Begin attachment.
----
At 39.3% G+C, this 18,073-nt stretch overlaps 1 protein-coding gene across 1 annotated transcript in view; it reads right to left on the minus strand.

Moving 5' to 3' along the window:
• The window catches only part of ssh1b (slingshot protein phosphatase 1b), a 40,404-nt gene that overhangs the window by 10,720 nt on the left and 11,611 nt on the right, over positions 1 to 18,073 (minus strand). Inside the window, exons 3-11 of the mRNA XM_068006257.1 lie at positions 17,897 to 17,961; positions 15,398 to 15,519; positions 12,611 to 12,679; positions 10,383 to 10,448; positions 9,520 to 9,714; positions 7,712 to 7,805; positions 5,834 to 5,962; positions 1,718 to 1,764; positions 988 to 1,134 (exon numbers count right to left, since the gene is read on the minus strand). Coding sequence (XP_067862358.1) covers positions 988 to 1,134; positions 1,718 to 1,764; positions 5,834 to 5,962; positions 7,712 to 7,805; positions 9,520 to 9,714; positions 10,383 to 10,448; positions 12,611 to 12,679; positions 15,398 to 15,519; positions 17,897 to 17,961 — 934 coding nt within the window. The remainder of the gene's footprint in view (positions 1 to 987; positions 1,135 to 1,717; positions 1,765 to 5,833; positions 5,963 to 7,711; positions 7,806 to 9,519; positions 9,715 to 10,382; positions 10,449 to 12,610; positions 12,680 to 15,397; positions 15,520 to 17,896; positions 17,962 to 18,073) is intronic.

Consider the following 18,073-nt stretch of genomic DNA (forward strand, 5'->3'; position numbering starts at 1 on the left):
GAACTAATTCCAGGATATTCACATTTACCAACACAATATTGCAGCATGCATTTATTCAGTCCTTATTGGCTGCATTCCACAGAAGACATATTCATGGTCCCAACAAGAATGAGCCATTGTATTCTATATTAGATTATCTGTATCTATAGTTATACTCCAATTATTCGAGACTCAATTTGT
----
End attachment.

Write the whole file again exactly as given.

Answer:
At 39.3% G+C, this 18,073-nt stretch overlaps 1 protein-coding gene across 1 annotated transcript in view; it reads right to left on the minus strand.

Moving 5' to 3' along the window:
• The window catches only part of ssh1b (slingshot protein phosphatase 1b), a 40,404-nt gene that overhangs the window by 10,720 nt on the left and 11,611 nt on the right, over positions 1 to 18,073 (minus strand). Inside the window, exons 3-11 of the mRNA XM_068006257.1 lie at positions 17,897 to 17,961; positions 15,398 to 15,519; positions 12,611 to 12,679; positions 10,383 to 10,448; positions 9,520 to 9,714; positions 7,712 to 7,805; positions 5,834 to 5,962; positions 1,718 to 1,764; positions 988 to 1,134 (exon numbers count right to left, since the gene is read on the minus strand). Coding sequence (XP_067862358.1) covers positions 988 to 1,134; positions 1,718 to 1,764; positions 5,834 to 5,962; positions 7,712 to 7,805; positions 9,520 to 9,714; positions 10,383 to 10,448; positions 12,611 to 12,679; positions 15,398 to 15,519; positions 17,897 to 17,961 — 934 coding nt within the window. The remainder of the gene's footprint in view (positions 1 to 987; positions 1,135 to 1,717; positions 1,765 to 5,833; positions 5,963 to 7,711; positions 7,806 to 9,519; positions 9,715 to 10,382; positions 10,449 to 12,610; positions 12,680 to 15,397; positions 15,520 to 17,896; positions 17,962 to 18,073) is intronic.

Consider the following 18,073-nt stretch of genomic DNA (forward strand, 5'->3'; position numbering starts at 1 on the left):
GAACTAATTCCAGGATATTCACATTTACCAACACAATATTGCAGCATGCATTTATTCAGTCCTTATTGGCTGCATTCCACAGAAGACATATTCATGGTCCCAACAAGAATGAGCCATTGTATTCTATATTAGATTATCTGTATCTATAGTTATACTCCAATTATTCGAGACTCAATTTGT